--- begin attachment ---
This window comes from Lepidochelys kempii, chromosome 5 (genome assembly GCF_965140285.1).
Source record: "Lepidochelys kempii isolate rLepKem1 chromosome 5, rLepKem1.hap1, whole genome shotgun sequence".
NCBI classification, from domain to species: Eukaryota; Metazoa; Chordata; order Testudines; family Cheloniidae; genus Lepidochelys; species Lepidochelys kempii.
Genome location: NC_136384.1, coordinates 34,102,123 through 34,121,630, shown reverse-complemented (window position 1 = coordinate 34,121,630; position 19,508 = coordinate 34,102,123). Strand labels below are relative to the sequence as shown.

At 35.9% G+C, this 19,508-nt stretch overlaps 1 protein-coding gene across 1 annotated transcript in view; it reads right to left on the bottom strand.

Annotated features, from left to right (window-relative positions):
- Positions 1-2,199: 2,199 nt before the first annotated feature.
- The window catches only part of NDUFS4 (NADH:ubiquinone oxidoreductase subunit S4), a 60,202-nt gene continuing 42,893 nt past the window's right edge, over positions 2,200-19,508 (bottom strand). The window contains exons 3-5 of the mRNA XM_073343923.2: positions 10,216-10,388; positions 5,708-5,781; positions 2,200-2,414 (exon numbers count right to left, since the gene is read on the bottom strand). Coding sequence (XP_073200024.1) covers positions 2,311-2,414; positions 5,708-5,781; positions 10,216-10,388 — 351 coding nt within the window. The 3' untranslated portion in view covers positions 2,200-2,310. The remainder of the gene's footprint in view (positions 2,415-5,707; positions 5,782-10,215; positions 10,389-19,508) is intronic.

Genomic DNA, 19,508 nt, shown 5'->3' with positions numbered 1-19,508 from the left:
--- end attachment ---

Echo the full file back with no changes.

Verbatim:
This window comes from Lepidochelys kempii, chromosome 5 (genome assembly GCF_965140285.1).
Source record: "Lepidochelys kempii isolate rLepKem1 chromosome 5, rLepKem1.hap1, whole genome shotgun sequence".
NCBI classification, from domain to species: Eukaryota; Metazoa; Chordata; order Testudines; family Cheloniidae; genus Lepidochelys; species Lepidochelys kempii.
Genome location: NC_136384.1, coordinates 34,102,123 through 34,121,630, shown reverse-complemented (window position 1 = coordinate 34,121,630; position 19,508 = coordinate 34,102,123). Strand labels below are relative to the sequence as shown.

At 35.9% G+C, this 19,508-nt stretch overlaps 1 protein-coding gene across 1 annotated transcript in view; it reads right to left on the bottom strand.

Annotated features, from left to right (window-relative positions):
- Positions 1-2,199: 2,199 nt before the first annotated feature.
- The window catches only part of NDUFS4 (NADH:ubiquinone oxidoreductase subunit S4), a 60,202-nt gene continuing 42,893 nt past the window's right edge, over positions 2,200-19,508 (bottom strand). The window contains exons 3-5 of the mRNA XM_073343923.2: positions 10,216-10,388; positions 5,708-5,781; positions 2,200-2,414 (exon numbers count right to left, since the gene is read on the bottom strand). Coding sequence (XP_073200024.1) covers positions 2,311-2,414; positions 5,708-5,781; positions 10,216-10,388 — 351 coding nt within the window. The 3' untranslated portion in view covers positions 2,200-2,310. The remainder of the gene's footprint in view (positions 2,415-5,707; positions 5,782-10,215; positions 10,389-19,508) is intronic.

Genomic DNA, 19,508 nt, shown 5'->3' with positions numbered 1-19,508 from the left: